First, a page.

Paying it Forward as the West Faces Gnarly Fire Season

By Christina Favuzzi   |   August 24, 2021
Montecito Fire has provided mutual aid to a multitude of fires throughout the West

Fire season across the West is off and running, already setting records and causing people to put their evacuation plans into action as flames threaten their homes.

With your help, it’s a reality we are optimistic we can prevent in Montecito. Yet, we all must stay on guard for the possibility of wildfire in our backyard.

As new wildfires start across the region, the term “mutual aid” is frequently used. What does that mean? Simply put, mutual aid is an agreement between fire departments that we will offer help to a community facing crisis and out-of-town agencies will offer support to our community when needed.

During the Thomas Fire, mutual aid resources from all over the state and nation came to the South Coast. The mutual aid system allows Montecito Fire to pay it forward to help our neighbors in need and take comfort in knowing others will be there for us if a major incident occurs at home.

Montecito Fire personnel, including Jered Walberg, are used in a variety of roles when dispatched

There are two ways Montecito Fire participates in mutual aid: 1) Sending engines to incidents, and 2) Sending personnel to serve in incident management and support roles.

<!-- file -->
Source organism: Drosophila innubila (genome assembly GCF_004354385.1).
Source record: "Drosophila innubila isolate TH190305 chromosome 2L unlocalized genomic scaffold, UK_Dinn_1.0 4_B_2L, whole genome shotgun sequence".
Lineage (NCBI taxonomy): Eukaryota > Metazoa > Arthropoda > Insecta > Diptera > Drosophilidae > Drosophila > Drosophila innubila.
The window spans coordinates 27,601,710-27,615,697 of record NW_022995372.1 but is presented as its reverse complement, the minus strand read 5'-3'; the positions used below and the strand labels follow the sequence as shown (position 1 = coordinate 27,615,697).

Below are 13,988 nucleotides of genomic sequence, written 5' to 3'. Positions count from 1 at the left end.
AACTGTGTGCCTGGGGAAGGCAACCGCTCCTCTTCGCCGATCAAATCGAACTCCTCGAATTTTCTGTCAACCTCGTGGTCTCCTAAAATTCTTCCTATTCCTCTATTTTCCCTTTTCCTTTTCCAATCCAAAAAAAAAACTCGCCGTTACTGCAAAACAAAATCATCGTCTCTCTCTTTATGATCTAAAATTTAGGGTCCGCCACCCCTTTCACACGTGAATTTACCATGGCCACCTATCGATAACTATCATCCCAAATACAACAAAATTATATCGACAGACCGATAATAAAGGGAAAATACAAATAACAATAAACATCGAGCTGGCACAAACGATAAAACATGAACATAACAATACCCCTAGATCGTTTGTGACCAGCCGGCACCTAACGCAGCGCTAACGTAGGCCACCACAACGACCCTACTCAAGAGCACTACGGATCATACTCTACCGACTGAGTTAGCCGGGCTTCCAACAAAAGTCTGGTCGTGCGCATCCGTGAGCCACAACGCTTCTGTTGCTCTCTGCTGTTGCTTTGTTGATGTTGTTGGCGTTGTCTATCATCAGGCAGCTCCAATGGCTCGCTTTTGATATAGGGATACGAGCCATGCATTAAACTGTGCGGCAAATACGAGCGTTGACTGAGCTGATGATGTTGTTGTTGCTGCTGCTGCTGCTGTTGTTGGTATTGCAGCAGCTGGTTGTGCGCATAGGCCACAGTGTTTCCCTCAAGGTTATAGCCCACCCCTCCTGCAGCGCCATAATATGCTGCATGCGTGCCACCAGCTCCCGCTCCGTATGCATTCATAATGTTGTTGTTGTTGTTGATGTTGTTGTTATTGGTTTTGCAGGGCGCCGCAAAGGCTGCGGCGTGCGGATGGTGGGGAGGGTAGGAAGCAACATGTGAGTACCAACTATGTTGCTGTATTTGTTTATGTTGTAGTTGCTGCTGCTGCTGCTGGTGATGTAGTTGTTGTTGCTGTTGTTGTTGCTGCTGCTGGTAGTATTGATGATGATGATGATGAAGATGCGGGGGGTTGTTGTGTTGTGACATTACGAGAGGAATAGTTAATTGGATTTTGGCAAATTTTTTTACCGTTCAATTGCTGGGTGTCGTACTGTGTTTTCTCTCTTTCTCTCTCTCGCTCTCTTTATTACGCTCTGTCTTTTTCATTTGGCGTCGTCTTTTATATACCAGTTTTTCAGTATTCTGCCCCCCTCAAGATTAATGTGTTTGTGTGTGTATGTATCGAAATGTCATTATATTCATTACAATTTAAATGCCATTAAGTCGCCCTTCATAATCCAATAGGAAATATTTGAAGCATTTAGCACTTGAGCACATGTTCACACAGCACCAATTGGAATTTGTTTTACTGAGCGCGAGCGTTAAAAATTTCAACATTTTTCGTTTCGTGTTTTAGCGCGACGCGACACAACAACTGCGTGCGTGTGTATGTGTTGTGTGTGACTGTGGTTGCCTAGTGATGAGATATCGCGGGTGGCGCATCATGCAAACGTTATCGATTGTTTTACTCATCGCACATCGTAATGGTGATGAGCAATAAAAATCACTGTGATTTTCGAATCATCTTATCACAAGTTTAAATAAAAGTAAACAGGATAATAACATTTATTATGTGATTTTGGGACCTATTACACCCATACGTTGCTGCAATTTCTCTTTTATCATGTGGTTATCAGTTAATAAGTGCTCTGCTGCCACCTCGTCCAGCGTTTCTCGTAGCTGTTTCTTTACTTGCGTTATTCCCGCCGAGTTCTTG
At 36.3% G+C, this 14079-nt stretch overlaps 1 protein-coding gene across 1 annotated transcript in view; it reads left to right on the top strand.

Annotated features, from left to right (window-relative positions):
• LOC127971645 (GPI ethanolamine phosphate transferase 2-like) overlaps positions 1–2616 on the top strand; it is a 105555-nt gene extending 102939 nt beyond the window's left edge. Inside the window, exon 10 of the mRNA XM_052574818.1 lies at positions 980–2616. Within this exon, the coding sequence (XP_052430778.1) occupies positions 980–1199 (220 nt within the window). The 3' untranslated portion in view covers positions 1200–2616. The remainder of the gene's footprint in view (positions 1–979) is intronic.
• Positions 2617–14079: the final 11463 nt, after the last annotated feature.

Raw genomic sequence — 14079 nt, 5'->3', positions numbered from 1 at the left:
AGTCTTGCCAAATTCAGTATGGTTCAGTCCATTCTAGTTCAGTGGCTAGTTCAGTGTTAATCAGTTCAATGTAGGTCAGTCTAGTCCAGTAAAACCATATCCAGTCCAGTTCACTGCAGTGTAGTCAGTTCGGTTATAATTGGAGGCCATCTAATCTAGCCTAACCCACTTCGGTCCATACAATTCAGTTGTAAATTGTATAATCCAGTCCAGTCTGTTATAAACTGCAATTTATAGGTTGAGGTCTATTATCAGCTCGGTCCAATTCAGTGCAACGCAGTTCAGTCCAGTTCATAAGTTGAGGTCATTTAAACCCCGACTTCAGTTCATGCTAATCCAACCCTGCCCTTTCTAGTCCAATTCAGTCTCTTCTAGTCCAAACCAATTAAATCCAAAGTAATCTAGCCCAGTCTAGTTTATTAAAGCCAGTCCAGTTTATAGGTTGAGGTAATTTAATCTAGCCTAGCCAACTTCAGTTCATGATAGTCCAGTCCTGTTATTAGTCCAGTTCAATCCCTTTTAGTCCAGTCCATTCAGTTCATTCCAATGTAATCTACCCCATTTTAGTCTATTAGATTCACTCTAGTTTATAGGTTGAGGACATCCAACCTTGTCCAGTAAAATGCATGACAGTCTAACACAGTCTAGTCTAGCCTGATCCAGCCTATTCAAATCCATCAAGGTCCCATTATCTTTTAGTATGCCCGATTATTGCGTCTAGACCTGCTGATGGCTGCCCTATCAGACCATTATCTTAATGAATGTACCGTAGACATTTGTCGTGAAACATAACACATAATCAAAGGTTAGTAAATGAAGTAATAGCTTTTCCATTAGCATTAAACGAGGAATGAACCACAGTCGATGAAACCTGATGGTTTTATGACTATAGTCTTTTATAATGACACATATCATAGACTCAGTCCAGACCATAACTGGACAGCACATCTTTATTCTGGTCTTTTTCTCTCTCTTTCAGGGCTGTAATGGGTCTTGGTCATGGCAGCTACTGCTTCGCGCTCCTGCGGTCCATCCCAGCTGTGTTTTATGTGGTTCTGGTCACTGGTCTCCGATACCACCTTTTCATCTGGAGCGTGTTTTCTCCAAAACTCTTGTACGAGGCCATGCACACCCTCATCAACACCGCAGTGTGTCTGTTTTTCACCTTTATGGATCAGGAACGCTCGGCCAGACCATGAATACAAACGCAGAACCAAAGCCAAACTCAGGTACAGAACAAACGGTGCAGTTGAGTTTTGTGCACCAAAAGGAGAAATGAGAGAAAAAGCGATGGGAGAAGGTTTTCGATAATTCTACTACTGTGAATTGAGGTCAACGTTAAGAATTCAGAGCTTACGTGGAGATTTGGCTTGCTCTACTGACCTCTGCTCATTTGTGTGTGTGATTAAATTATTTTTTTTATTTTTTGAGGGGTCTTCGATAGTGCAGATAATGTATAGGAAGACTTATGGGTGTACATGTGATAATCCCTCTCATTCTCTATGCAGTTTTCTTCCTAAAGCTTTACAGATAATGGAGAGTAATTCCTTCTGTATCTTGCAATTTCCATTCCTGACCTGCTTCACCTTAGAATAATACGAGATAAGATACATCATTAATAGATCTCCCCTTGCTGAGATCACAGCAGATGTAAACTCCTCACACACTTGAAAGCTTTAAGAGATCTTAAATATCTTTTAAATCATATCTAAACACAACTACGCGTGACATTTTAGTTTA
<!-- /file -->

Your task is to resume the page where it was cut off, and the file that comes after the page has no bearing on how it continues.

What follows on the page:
“Our first priority is to protect our community and our partners across Santa Barbara County have that same priority,” Montecito Fire Chief Kevin Taylor said. “Fortunately, we have sufficient resources to protect our community and, also, provide mutual aid.”

Right now, Montecito Fire has two engines assigned to the Dixie Fire in Northern California.

Your Montecito firefighters spend two, sometimes three, weeks working alongside firefighters from other departments in what’s known as a strike team.

Five engines and a strike team leader, from departments across Santa Barbara County, team up to tackle firefighting assignments. Their jobs may include protecting homes, building containment lines, and completing strategic firing operations to slow the fire’s growth.

Several of our personnel have also been assigned to the Dixie Fire with incident management teams. This is the second way we participate in mutual aid.